SOUTH SIOUX CITY | A little more than 60 years ago, Dick Leitschuck came home from Korea.
There were no parades. No ceremonies.
That was due in part, he said, to the then-new practice of rotating troops home individually once they earned enough service points. Rather than returning as a unit, soldiers got off trains and buses back home one by one.
"So when we got home, there wasn't any big reception for us. The only people here for us were our families," Leitschuck said.
Without fanfare, Leitschuck went back to college, earned his agriculture degree from the University of Nebraska and was a district conservationist for the U.S. Department of Agriculture's Soil Conservation Service in Dakota County.
The 81-year-old South Sioux City retiree is like most military veterans from his generation: polite, unassuming men and women who went overseas, served their country and resumed their lives after returning home.
That doesn't mean they're opposed to the adulation that was heaped on them Tuesday.
Leitschuck and 134 other Nebraskans flew aboard the Korean Veterans Honor Flight, an all-expenses-paid trip to Washington, D.C., to see the Korean War Veterans Memorial. While there, they also visited the World War II and Vietnam memorials and Arlington National Cemetery.
But maybe the most stirring part of the daylong trip was its ending. This time, their return wasn't so silent.
A band played as the veterans walked into the Omaha airport. In addition to waiting family members, they were greeted by cheering volunteers with banners.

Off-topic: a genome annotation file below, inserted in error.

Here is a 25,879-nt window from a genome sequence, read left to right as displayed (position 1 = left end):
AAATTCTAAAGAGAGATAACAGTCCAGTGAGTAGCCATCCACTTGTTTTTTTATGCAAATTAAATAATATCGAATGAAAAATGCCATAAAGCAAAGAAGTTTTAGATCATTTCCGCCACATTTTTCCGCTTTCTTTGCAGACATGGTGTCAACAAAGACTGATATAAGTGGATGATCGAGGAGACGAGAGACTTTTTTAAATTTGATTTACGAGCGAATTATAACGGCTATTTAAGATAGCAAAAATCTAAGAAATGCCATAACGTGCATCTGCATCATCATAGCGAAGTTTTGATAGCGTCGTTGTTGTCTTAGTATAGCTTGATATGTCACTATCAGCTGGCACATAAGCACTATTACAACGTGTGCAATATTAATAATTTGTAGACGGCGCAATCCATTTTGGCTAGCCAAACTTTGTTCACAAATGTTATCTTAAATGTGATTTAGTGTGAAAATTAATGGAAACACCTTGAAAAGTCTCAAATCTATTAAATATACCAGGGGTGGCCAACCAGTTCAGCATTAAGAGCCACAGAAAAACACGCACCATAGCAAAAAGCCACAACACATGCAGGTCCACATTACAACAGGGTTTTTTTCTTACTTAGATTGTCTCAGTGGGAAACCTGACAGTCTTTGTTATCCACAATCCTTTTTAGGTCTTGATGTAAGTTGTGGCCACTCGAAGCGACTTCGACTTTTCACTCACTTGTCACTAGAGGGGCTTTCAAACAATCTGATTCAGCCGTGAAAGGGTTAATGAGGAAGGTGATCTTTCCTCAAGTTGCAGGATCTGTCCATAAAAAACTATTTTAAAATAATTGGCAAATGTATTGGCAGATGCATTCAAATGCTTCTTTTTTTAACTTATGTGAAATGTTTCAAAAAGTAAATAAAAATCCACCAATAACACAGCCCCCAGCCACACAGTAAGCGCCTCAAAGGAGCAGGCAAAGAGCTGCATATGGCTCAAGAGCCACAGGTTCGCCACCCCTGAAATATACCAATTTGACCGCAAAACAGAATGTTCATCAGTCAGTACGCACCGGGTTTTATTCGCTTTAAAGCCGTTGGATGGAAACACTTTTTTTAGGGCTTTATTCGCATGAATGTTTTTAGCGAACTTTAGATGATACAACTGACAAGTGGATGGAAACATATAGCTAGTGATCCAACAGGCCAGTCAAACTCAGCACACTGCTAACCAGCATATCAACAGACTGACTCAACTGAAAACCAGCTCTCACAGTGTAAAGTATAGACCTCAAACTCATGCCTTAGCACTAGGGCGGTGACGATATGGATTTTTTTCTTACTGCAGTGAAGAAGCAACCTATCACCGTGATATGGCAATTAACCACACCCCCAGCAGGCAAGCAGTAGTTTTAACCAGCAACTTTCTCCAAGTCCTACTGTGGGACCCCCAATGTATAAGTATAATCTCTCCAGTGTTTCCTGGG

"We got the welcome home we never had before," said Leitschuck, his eyes moistening.
It's popular to refer to Korea as the Forgotten War. It gets few pages in history textbooks, but what a history these veterans can tell.
A Burchard, Neb., native, Leitschuck shipped out for Korea on April 24, 1953, five days after marrying his wife, Elizabeth. He didn't hear her voice again for 16 months. What he did hear during that time was the pounding of 105 mm howitzers as a member of Battery B, 980th Field Artillery Battalion, attached to the 40th Infantry Division. Artillery units fired millions of rounds almost daily in support of infantry soldiers on the front line.
"They were trying to push the North Koreans to the peace table, so we hit them day and night," he said.
After the June 27, 1953, cease-fire, Leitschuck spent another year in Korea, just in case hostilities resumed. He spent one year, 11 months and four days in the Army.
On Tuesday, it was almost as if the veterans had returned to Korea for one day. Conversation died down as their bus neared the memorial.
"It was somber, very emotional. It brought back memories for a lot of them that were sorrowful," Leitschuck said.
The memorial, with its 19 statues depicting soldiers in rain ponchos on foot patrol, was powerful, Leitschuck said. The war is not forgotten by those who fought in it.
"They called it the Forgotten War," Leitschuck said. "A lot of people thought it wasn't necessary that we were there. When we stopped the North Koreans and Chinese at the 38th Parallel, that was to stop communism from spreading throughout the globe."
On Tuesday, Leitschuck and his comrades mustered under peaceful circumstances. All were guests of honor, given a trip they might not have otherwise taken.
The veterans all were grateful for the generosity of the trip's organizers and donors, Leitschuck said.
At day's end, it was the veterans who were receiving gratitude.
It may have been 60 years coming, but their welcome-home tribute was well-deserved.